- The right to privacy is protected as an intrinsic part of the right to life and personal liberty under Article 21 and as a part of the freedoms guaranteed by Part III of the Constitution.
- Expedite the passage of the Personal Data Protection Bill,2019
- seeks to provide for protection of personal data of individuals, create a framework for processing such personal data, and establishes a Data Protection Authority for the purpose
- Deliberate on having a ‘Right to be forgotten’
- The ‘right to be forgotten’ is the right to have publicly available personal information removed from the internet, search, databases, websites or any other public platforms, once the personal information in question is no longer necessary, or relevant.
- The right to be forgotten has been recognised as a statutory right in the European Union under the General Data Protection Regulation (GDPR), and has been upheld by a number of courts in the United Kingdom, and in Europe.
- In India, there is no law that specifically provides for the right to be forgotten. However, the Personal Data Protection Bill 2019 recognised this right
Case studies on successful application of CCTNS/ICJS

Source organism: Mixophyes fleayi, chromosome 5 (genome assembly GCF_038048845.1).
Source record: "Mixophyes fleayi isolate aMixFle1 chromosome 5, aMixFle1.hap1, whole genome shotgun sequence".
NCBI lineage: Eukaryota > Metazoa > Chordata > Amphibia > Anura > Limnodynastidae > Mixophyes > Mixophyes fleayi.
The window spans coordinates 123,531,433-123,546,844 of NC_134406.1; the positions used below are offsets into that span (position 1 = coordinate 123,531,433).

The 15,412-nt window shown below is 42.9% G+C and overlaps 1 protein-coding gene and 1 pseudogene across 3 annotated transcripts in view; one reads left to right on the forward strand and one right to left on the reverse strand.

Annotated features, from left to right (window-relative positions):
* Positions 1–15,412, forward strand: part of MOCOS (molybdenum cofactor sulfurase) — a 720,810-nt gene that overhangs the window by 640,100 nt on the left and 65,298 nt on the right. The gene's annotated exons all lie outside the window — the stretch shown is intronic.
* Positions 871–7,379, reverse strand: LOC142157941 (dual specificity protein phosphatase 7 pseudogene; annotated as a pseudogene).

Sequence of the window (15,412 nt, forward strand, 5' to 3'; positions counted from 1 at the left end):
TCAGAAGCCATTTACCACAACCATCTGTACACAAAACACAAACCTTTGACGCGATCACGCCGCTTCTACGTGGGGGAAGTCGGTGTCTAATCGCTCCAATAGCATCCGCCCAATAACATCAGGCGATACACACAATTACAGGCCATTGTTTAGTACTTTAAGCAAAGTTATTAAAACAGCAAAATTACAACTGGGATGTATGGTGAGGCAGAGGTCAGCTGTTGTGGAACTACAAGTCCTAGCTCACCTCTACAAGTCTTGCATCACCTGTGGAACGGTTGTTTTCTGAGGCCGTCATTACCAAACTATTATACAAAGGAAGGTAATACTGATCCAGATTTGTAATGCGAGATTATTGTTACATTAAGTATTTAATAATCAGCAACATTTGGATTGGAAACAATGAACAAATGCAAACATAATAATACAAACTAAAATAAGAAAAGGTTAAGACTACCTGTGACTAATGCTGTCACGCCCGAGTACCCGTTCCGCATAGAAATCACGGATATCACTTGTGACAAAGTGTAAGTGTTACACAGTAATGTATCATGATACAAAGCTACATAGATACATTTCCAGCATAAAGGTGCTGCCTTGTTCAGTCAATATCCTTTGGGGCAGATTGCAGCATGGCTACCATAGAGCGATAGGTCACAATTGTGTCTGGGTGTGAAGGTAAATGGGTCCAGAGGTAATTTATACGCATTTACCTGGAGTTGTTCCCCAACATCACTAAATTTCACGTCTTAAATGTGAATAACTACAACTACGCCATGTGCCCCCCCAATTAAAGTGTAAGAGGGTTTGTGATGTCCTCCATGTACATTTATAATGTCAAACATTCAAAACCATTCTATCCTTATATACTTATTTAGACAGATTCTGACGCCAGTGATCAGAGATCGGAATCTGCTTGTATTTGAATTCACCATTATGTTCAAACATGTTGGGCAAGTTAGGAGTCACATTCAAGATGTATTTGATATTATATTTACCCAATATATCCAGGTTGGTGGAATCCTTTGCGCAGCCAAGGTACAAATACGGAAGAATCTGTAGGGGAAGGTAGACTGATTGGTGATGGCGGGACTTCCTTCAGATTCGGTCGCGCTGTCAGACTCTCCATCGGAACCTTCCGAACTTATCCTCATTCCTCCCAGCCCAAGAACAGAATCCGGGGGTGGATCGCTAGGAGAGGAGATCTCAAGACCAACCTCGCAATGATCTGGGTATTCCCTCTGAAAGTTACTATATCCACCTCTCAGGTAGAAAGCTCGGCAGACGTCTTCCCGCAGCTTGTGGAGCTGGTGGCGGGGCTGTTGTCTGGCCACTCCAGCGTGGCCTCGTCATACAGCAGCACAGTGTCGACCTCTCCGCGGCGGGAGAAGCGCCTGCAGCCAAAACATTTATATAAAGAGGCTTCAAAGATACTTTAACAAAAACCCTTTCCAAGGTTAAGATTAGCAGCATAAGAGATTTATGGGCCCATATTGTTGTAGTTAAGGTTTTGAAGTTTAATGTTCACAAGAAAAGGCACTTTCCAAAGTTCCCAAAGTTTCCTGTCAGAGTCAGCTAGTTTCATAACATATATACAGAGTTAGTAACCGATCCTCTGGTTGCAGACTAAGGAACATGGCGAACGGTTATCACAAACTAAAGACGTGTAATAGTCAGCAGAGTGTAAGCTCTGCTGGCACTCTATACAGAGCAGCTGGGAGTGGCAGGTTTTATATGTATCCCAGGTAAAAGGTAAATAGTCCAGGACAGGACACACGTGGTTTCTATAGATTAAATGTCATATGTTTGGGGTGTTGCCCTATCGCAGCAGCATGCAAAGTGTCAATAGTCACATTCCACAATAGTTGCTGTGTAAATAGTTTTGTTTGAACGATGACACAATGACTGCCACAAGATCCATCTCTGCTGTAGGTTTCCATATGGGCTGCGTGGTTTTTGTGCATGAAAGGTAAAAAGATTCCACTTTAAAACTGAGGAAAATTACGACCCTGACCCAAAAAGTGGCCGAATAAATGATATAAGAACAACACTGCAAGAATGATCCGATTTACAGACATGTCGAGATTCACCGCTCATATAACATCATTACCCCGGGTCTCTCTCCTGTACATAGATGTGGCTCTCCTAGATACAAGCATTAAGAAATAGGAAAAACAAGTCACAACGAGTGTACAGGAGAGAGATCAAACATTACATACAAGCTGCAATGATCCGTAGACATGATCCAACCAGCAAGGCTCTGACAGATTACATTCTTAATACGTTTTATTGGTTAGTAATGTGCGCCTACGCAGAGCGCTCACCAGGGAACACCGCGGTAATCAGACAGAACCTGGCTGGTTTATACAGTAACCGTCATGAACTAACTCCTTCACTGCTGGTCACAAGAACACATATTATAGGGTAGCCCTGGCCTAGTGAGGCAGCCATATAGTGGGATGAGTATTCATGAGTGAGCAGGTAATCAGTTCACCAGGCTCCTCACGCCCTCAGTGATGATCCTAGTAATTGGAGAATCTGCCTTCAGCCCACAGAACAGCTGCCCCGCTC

- CCTNS and the ranking of the best Police Stations of India
- The timely & regular entry of data into the CCTNS was a critical component in the selection of Police Stations for onground survey.
- Introduced a new level of objectivity and analysis into the process of ranking
- SUCCESS IN USING CCTNS IN ANTECEDENT VERIFICATIONS(for passports)
- Tamil Nadu Police used CCTNS portal (Accused Name Search) and discovered criminal backgrounds of 80 applicants
- 3 of the 80 were found to be involved in murder cases, 39 in hurt cases, 5 in theft cases and 33 in petty offences ranging from road accidents to cheating or rioting.
No country in this world has developed without creating a robust criminal justice system. Today, reforms in governance are what are needed to fulfill the aspirations of our people, not budgetary provisions. ICJS, the cornerstone in justice delivery must be implemented.
At the same time, we should ensure that efficiency and digitisation do not recede the rights and dignities of marginalised individuals who are often the subjects of our criminal justice system.